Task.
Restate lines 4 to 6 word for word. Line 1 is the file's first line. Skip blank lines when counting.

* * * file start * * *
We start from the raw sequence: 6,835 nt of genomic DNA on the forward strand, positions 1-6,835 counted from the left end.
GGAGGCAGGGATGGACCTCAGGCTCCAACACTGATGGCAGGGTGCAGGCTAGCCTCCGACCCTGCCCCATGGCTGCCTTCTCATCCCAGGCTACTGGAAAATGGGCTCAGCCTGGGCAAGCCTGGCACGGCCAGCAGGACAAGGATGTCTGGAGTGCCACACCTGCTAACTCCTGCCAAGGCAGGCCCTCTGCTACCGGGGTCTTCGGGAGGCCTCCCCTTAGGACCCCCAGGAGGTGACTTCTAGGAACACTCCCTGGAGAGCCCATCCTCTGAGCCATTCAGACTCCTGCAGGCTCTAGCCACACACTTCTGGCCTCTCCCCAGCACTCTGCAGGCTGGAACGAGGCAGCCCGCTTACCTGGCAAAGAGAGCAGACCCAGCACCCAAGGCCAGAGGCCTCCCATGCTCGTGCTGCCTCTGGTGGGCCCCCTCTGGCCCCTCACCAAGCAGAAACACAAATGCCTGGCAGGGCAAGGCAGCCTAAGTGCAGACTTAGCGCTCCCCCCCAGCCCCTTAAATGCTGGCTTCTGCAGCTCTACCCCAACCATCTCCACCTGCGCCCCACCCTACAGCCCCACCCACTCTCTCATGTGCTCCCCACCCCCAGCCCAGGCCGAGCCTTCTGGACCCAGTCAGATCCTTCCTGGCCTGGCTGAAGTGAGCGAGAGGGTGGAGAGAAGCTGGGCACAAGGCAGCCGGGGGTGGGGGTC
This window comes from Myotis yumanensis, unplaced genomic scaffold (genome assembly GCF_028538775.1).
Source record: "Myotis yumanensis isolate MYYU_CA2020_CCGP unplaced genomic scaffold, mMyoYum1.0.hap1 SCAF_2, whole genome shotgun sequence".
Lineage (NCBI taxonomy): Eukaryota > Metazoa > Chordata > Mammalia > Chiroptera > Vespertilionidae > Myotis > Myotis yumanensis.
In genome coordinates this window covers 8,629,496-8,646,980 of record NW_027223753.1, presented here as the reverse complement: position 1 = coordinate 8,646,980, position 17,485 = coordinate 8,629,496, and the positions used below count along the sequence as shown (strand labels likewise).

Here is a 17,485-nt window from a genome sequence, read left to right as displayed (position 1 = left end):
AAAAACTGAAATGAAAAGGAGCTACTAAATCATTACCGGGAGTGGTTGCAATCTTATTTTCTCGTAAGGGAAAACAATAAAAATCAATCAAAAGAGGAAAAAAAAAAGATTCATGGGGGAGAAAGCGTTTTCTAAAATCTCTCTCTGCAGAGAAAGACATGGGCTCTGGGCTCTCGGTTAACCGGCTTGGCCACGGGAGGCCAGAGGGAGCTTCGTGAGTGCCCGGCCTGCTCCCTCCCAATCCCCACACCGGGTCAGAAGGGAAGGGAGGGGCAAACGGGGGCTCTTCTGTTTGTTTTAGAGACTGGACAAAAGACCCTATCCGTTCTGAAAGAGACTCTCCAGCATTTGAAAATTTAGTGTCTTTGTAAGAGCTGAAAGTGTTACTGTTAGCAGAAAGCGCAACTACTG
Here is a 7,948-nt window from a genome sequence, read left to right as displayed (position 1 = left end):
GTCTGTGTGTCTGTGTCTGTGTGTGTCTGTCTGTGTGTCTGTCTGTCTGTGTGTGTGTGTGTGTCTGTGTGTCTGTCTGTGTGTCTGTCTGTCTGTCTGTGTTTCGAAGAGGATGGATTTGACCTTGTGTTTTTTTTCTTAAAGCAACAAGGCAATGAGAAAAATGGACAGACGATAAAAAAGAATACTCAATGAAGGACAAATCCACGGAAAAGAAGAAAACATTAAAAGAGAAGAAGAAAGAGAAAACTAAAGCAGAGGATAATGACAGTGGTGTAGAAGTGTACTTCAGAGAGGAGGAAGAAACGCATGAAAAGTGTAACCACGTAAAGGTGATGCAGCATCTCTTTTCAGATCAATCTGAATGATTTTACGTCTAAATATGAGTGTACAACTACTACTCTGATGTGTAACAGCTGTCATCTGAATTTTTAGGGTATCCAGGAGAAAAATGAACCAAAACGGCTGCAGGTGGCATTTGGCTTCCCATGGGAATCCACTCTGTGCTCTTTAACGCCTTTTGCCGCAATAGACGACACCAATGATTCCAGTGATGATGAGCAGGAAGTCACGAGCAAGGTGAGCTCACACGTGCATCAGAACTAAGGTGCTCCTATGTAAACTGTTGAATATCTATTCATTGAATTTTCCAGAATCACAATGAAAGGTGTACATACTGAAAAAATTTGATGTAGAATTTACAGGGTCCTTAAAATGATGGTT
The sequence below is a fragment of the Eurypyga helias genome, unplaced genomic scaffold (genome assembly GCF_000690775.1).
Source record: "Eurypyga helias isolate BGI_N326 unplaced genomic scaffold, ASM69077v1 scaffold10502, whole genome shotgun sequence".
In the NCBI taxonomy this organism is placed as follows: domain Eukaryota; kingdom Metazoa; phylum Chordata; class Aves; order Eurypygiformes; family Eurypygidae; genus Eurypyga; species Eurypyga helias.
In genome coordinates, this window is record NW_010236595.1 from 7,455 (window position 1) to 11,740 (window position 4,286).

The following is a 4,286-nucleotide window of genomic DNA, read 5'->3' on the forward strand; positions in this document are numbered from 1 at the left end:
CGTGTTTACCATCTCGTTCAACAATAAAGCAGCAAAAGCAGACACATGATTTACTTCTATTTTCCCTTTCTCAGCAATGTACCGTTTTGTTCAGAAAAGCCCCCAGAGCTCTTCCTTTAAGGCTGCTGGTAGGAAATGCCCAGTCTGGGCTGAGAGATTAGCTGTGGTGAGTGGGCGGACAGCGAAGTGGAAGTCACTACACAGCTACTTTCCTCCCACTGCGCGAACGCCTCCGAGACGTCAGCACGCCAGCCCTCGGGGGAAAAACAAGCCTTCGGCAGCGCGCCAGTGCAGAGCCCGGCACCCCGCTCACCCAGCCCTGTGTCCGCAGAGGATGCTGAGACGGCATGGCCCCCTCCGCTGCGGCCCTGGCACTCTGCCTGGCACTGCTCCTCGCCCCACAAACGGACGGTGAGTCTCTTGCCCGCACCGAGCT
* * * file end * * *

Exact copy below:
Source record: "Myotis yumanensis isolate MYYU_CA2020_CCGP unplaced genomic scaffold, mMyoYum1.0.hap1 SCAF_2, whole genome shotgun sequence".
Lineage (NCBI taxonomy): Eukaryota > Metazoa > Chordata > Mammalia > Chiroptera > Vespertilionidae > Myotis > Myotis yumanensis.
In genome coordinates this window covers 8,629,496-8,646,980 of record NW_027223753.1, presented here as the reverse complement: position 1 = coordinate 8,646,980, position 17,485 = coordinate 8,629,496, and the positions used below count along the sequence as shown (strand labels likewise).